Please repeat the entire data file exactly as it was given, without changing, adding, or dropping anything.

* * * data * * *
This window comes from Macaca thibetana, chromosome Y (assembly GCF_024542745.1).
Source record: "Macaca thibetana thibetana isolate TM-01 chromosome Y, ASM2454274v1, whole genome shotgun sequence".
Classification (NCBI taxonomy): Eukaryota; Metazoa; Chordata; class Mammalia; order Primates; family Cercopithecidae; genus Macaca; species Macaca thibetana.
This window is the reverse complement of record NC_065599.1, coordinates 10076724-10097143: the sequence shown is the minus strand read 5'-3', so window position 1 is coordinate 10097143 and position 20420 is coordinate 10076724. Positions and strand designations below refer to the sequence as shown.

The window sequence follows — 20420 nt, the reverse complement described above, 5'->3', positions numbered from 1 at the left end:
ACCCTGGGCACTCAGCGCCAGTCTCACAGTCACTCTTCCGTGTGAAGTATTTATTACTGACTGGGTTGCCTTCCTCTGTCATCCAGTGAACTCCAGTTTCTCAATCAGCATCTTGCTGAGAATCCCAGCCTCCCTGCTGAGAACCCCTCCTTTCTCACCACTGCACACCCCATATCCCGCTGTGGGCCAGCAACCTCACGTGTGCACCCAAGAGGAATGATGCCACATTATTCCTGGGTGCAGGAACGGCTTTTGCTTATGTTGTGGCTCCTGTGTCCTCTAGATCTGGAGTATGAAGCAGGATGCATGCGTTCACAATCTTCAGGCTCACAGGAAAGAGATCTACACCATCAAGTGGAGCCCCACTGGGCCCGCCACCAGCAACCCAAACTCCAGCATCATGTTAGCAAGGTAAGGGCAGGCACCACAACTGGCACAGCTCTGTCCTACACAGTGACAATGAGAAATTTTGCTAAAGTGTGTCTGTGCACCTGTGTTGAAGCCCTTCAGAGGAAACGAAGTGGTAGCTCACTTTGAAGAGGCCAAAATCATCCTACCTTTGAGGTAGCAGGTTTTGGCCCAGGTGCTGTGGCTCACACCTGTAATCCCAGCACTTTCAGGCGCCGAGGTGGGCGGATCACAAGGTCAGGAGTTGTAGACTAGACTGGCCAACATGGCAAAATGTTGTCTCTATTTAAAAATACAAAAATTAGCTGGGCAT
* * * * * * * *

This window comes from Macaca thibetana, chromosome Y (assembly GCF_024542745.1).
Source record: "Macaca thibetana thibetana isolate TM-01 chromosome Y, ASM2454274v1, whole genome shotgun sequence".
Classification (NCBI taxonomy): Eukaryota; Metazoa; Chordata; class Mammalia; order Primates; family Cercopithecidae; genus Macaca; species Macaca thibetana.
This window is the reverse complement of record NC_065599.1, coordinates 10076724-10097143: the sequence shown is the minus strand read 5'-3', so window position 1 is coordinate 10097143 and position 20420 is coordinate 10076724. Positions and strand designations below refer to the sequence as shown.

The window sequence follows — 20420 nt, the reverse complement described above, 5'->3', positions numbered from 1 at the left end:
ACCCTGGGCACTCAGCGCCAGTCTCACAGTCACTCTTCCGTGTGAAGTATTTATTACTGACTGGGTTGCCTTCCTCTGTCATCCAGTGAACTCCAGTTTCTCAATCAGCATCTTGCTGAGAATCCCAGCCTCCCTGCTGAGAACCCCTCCTTTCTCACCACTGCACACCCCATATCCCGCTGTGGGCCAGCAACCTCACGTGTGCACCCAAGAGGAATGATGCCACATTATTCCTGGGTGCAGGAACGGCTTTTGCTTATGTTGTGGCTCCTGTGTCCTCTAGATCTGGAGTATGAAGCAGGATGCATGCGTTCACAATCTTCAGGCTCACAGGAAAGAGATCTACACCATCAAGTGGAGCCCCACTGGGCCCGCCACCAGCAACCCAAACTCCAGCATCATGTTAGCAAGGTAAGGGCAGGCACCACAACTGGCACAGCTCTGTCCTACACAGTGACAATGAGAAATTTTGCTAAAGTGTGTCTGTGCACCTGTGTTGAAGCCCTTCAGAGGAAACGAAGTGGTAGCTCACTTTGAAGAGGCCAAAATCATCCTACCTTTGAGGTAGCAGGTTTTGGCCCAGGTGCTGTGGCTCACACCTGTAATCCCAGCACTTTCAGGCGCCGAGGTGGGCGGATCACAAGGTCAGGAGTTGTAGACTAGACTGGCCAACATGGCAAAATGTTGTCTCTATTTAAAAATACAAAAATTAGCTGGGCAT